The Octagon Biography

Stark Magazine online
The Octagon channel all the best parts of the post-punk sound. Their songs are melodic, well written, and executed with taste and restraint. While referencing greats like Pavement and Dinosaur Jr. The Octagon's music doesn't sound stale or knocked off. Their new EP has enough lo-fi swagger and modern sensibility to place them at the forefront of the current crop of break-out bands. Certainly a band to watch this fall heading into what promises to be another over-saturated CMJ season.

Hank Shteamer, TONY
The Octagon's new free digital EP ( is a great listen. As usual, the band sounds gritty, poetic, sad, real.

Rough-edged local outfit the Octagon seems to have a limitless supply of memorable and crazily efficient (read: really, really short) indie-pop gems at its fingertips. Its new one, Nothing but Change—on the refreshingly unpretentious local indie Serious Business—is crammed with the kind of tunes you want to put on mixtapes for your best friends; song after song, the disc is brisk, clever, fiery and bravely poignant.

"The Octagon's "The Narrow Road to Oku" [i]s a little disoriented, this sandy rock-song. It went wandering into the desert with a bottle of red wine, a Pavement album, and a few hours later is like: what the fuck? Whoever it was supposed to meet with didn't show up; whichever stars it was expecting to see didn't make an appearance. And now its shoes are tied in unfamiliar knots, its hair is filled with grains of unfamiliar minerals, and it's got a catchy song in its head - something it found in a dune, burnished and hopeful and even a little buddhist. Whereever the hell it came from, The Octagon's gonna carry it around for a while."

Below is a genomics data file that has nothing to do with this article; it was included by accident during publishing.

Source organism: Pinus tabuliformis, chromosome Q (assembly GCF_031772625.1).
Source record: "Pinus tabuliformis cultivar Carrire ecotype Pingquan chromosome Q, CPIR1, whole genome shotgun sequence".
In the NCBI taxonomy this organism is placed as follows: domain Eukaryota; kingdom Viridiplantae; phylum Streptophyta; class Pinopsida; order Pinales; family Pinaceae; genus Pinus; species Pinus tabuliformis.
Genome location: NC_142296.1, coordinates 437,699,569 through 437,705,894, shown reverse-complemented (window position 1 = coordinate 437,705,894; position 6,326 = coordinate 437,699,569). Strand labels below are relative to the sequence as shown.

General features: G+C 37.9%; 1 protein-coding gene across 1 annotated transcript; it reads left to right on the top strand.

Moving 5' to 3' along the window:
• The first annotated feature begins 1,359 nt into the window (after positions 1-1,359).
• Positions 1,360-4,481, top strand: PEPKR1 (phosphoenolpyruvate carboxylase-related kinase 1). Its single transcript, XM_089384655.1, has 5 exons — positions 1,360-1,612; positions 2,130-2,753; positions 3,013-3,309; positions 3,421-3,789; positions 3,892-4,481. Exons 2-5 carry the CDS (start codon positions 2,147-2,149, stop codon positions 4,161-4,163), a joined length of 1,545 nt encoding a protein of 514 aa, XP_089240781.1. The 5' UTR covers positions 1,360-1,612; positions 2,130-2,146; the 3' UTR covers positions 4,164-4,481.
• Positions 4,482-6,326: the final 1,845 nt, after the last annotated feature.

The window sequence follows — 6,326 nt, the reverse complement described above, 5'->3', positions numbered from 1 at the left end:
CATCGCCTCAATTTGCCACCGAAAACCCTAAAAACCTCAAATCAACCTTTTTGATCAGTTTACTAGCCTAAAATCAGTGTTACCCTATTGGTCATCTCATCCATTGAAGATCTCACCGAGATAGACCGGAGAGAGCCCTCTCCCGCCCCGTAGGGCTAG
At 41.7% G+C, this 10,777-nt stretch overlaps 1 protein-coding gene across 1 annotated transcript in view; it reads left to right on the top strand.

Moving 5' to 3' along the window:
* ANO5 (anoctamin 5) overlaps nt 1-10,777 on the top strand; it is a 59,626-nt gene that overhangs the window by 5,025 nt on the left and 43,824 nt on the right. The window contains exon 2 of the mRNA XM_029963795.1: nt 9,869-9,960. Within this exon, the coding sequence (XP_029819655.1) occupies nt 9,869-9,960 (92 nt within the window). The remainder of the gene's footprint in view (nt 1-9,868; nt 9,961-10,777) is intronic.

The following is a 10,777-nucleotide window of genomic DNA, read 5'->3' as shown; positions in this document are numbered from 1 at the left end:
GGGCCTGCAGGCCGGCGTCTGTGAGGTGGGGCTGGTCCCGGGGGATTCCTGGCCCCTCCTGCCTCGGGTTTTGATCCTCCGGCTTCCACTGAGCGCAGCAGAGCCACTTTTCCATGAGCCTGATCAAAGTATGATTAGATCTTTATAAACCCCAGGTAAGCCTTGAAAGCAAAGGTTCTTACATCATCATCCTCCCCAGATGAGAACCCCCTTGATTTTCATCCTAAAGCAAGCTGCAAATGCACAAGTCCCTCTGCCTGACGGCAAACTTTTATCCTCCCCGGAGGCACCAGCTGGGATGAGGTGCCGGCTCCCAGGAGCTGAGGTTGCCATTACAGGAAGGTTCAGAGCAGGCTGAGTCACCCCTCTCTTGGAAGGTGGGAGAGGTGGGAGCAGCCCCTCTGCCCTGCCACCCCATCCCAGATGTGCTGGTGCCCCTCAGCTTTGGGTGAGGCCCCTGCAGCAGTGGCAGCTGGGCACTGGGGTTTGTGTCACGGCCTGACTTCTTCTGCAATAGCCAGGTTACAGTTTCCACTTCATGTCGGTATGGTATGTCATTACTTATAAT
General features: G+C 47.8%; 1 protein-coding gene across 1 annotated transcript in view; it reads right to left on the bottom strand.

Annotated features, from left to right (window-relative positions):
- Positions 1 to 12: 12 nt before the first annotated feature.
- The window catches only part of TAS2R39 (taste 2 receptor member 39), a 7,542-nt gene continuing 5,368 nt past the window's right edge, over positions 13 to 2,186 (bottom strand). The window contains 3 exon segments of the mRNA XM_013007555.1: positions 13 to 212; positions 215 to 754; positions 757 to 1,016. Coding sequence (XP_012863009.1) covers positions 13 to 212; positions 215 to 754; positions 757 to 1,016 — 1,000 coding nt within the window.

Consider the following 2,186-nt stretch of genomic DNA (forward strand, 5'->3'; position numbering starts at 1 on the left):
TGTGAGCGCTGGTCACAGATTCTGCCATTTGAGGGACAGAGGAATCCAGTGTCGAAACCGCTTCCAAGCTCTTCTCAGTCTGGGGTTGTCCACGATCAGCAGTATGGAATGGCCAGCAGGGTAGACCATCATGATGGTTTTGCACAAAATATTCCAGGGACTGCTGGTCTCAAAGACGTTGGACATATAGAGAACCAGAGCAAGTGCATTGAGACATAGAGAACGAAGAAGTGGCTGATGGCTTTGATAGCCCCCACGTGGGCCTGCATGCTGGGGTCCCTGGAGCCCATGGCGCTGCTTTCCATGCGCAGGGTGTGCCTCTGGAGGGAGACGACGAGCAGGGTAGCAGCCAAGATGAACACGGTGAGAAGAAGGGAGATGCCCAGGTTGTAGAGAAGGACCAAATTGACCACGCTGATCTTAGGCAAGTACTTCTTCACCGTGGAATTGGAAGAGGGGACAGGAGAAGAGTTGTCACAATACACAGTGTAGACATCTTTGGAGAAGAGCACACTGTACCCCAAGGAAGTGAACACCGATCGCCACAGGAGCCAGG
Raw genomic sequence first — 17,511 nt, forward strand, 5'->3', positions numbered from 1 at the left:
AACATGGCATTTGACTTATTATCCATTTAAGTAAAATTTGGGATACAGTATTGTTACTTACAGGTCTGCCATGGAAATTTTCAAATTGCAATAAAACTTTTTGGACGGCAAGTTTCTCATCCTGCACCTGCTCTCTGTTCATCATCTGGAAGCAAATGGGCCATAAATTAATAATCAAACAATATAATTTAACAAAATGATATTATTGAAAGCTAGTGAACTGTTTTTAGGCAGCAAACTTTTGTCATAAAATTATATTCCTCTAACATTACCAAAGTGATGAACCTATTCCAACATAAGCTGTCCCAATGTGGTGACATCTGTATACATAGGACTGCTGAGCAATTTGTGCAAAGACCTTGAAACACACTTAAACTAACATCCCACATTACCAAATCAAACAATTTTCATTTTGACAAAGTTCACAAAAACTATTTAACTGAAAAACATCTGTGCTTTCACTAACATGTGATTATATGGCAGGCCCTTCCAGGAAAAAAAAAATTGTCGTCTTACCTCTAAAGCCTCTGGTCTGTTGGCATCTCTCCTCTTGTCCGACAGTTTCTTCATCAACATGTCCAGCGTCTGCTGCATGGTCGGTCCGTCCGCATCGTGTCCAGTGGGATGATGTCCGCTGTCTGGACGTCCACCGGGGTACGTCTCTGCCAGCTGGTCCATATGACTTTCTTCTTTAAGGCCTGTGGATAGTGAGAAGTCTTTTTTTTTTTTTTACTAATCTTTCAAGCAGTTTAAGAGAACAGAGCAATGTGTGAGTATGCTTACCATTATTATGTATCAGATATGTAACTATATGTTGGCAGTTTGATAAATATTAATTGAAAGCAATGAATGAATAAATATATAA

Record Release Review
Time Out
"...[The Octagon] re-imagines tight British pop (the Jam and the Libertines both come to mind) as vivacious New York punk. The band's best songs lump vocals together, finding strength in the collective." Review
Jasper Coolidge
"Like everything you've ever heard aplombingly played in a way you've never heard - like dropping your fave pop records in a juicer and serving in a rocks glass."

Eight Sides Live
The New Haven Advocate
"They're based in NYC, but the Octagon kicks 'em out in a style area rockers will recognize as very New Haventuneful, punky guitar-rock songs, not too jokey but far from self-serious, that strike and get out without overstaying their welcome"

Rock that's both sloppy and strung-out, shades of Pavement and The Minutemen, with hooks that fall stumbling out of an alleyway before you realised they were coming. You don't expect a song like this to be so catchy: it's more intuition than craft, more accident than design.
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